Before you investigate this section, please read the travel hacking basics post to learn more about analyzing the bonuses these cards may be offering.

(When a credit card earns points that can be transferred to a mileage program rather than earning those miles directly, I’ll indicate it with “via transfer.”)

American Airline Miles

Useful Credit Cards: 

Alliance: One World

United Airlines Miles

Useful Credit Cards:

Alliance: Star Alliance

British Airways Avios

Useful Credit Cards:

Alliance: One World

Delta SkyMiles

Useful Credit Cards:

Alliance: Sky Team

SouthWest Rapid Rewards Points

Useful Credit Cards: 

Alliance: none

Alaska Airlines

 Useful Credit Cards:

Alliance: None

The Take-Home Message

The programs I most favor are United Airlines and American Airlines. This is because of the lack of fuel surcharges as well as the large number of airlines covered between those two alliances, Star Alliance and One World Alliance. Not to mention, their award prices are still quite competitive for economy flights. As a mostly economy flyer, these programs are totally sufficient for me.

Because of this preference for American Airlines and United Airlines, I favor the American Airlines credit cards, United credit cards (when the bonuses are good), and the Chase Sapphire Preferred, Ink Plus, and Starwood Preferred Guest credit cards.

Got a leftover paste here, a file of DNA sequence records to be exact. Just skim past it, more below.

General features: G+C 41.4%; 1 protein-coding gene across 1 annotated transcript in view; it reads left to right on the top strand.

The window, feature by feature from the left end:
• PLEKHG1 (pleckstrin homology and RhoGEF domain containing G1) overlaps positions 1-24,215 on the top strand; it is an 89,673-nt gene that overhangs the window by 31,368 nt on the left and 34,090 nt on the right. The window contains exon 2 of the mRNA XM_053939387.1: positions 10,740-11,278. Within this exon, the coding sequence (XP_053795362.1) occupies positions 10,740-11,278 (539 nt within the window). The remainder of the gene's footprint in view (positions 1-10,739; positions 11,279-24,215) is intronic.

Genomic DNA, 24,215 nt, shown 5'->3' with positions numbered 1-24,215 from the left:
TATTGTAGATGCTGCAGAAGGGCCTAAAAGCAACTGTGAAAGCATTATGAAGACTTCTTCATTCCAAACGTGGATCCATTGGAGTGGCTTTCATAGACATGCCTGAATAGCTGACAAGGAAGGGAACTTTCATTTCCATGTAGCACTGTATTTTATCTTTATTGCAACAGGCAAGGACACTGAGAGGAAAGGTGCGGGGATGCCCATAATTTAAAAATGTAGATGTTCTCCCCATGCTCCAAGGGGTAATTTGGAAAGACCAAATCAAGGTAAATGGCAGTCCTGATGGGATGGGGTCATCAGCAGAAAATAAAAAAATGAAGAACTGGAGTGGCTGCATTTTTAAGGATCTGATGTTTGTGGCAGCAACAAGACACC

I also favor SouthWest points. Having SouthWest points around for domestic flights allows me to save my American Airline Miles and United Airline Miles for the needs they serve best: international flights.

TL;DR

Fuel Surcharges:

Some airlines’ rewards programs come with steep fuel surcharges. To avoid these surcharges, plan flights within the Americas, or earn United Airline Miles and American Airline Miles. United Airlines does not have fuel surcharges, and American Airlines will only have fuel surcharges when redeeming for British Airways, or Iberia flights.

Award Charts:

Not all airlines’ rewards programs are created equally. Compare different airline award charts to get a feel for how valuable a card’s bonus is. Try to decide how far the bonus would get you. Would it get you all the way to Europe, for example?

Airline Alliances:

Most of the major airlines belong to an Airline Alliance. This means that an airline’s miles can be used for flights with other airlines within their alliance. Some airlines have separate prices for “partner flights,” however,  the price of an award ticket will otherwise depend on whose points you’re using, not with whom you’re flying. In other words, to find out how many American Airline miles your Cathay flight will cost, do not look at the Cathay award chart, look at the American Airlines award chart.

Image Credit: Visual Hunt